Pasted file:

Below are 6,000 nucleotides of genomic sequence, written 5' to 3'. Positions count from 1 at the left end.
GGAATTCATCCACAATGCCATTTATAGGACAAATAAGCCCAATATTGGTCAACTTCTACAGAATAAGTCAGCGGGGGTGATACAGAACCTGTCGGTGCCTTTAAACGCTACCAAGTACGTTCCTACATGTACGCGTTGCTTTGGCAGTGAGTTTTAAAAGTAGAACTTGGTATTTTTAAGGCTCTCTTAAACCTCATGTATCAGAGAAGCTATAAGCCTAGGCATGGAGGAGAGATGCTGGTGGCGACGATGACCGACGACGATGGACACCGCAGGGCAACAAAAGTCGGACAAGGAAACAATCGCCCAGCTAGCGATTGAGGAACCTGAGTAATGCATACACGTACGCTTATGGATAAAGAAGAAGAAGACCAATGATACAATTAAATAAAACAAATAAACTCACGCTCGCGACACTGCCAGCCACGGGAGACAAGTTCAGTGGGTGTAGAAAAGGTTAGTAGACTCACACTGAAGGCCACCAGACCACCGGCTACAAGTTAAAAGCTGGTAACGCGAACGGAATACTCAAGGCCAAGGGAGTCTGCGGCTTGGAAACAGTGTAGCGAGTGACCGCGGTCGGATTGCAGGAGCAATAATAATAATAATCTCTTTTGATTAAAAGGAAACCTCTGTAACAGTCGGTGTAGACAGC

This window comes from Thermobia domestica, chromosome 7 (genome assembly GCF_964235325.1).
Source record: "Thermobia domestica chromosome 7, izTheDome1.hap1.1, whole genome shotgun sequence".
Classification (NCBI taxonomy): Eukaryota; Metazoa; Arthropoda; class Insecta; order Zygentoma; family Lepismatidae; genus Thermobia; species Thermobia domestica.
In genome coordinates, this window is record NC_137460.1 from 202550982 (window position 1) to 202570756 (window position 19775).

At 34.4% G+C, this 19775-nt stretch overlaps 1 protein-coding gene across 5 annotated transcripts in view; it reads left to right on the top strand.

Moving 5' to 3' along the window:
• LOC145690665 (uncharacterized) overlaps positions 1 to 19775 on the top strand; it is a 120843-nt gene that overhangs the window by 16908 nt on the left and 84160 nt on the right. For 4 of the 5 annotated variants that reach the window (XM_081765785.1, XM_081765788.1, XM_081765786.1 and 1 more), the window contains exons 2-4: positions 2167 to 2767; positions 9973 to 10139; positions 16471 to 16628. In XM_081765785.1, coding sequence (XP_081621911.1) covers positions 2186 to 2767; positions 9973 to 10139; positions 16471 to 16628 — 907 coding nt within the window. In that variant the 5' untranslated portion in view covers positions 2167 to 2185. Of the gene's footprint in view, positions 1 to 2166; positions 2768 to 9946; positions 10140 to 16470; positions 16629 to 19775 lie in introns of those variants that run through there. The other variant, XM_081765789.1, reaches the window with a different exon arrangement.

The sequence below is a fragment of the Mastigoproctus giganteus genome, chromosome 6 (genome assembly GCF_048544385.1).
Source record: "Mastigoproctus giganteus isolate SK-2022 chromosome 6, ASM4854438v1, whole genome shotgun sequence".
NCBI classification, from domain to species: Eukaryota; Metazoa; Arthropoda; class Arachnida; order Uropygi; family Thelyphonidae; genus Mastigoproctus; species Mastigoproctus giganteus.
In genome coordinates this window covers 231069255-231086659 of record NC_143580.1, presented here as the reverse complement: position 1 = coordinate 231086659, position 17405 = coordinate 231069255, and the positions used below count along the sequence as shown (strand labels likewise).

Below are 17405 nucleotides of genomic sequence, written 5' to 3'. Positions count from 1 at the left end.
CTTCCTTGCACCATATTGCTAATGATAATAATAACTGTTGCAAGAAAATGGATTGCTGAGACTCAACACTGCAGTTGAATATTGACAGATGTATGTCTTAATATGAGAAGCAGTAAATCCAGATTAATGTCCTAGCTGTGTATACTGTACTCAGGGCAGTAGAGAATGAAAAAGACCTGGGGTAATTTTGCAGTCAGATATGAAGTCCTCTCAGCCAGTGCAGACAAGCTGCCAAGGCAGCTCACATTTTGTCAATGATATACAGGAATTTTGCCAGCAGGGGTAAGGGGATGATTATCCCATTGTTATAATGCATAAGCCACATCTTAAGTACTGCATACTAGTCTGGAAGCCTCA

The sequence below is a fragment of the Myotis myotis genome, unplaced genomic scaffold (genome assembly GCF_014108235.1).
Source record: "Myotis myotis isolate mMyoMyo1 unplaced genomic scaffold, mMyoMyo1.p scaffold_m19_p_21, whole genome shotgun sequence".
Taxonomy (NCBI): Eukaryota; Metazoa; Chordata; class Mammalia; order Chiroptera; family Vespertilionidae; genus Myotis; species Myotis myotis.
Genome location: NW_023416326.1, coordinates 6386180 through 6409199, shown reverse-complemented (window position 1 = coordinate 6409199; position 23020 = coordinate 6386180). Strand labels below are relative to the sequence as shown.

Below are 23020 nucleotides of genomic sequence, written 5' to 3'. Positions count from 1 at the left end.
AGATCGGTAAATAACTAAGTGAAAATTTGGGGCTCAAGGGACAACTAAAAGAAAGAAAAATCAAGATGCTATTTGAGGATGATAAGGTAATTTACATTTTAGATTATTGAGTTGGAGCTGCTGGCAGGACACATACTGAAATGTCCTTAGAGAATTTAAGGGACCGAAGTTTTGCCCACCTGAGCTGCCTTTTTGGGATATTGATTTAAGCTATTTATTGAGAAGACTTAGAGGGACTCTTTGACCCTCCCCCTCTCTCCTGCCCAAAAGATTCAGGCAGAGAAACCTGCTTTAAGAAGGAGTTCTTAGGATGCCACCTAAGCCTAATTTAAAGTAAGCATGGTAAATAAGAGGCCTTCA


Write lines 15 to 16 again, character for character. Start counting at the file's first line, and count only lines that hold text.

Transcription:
CTTCCTTGCACCATATTGCTAATGATAATAATAACTGTTGCAAGAAAATGGATTGCTGAGACTCAACACTGCAGTTGAATATTGACAGATGTATGTCTTAATATGAGAAGCAGTAAATCCAGATTAATGTCCTAGCTGTGTATACTGTACTCAGGGCAGTAGAGAATGAAAAAGACCTGGGGTAATTTTGCAGTCAGATATGAAGTCCTCTCAGCCAGTGCAGACAAGCTGCCAAGGCAGCTCACATTTTGTCAATGATATACAGGAATTTTGCCAGCAGGGGTAAGGGGATGATTATCCCATTGTTATAATGCATAAGCCACATCTTAAGTACTGCATACTAGTCTGGAAGCCTCA

The sequence below is a fragment of the Myotis myotis genome, unplaced genomic scaffold (genome assembly GCF_014108235.1).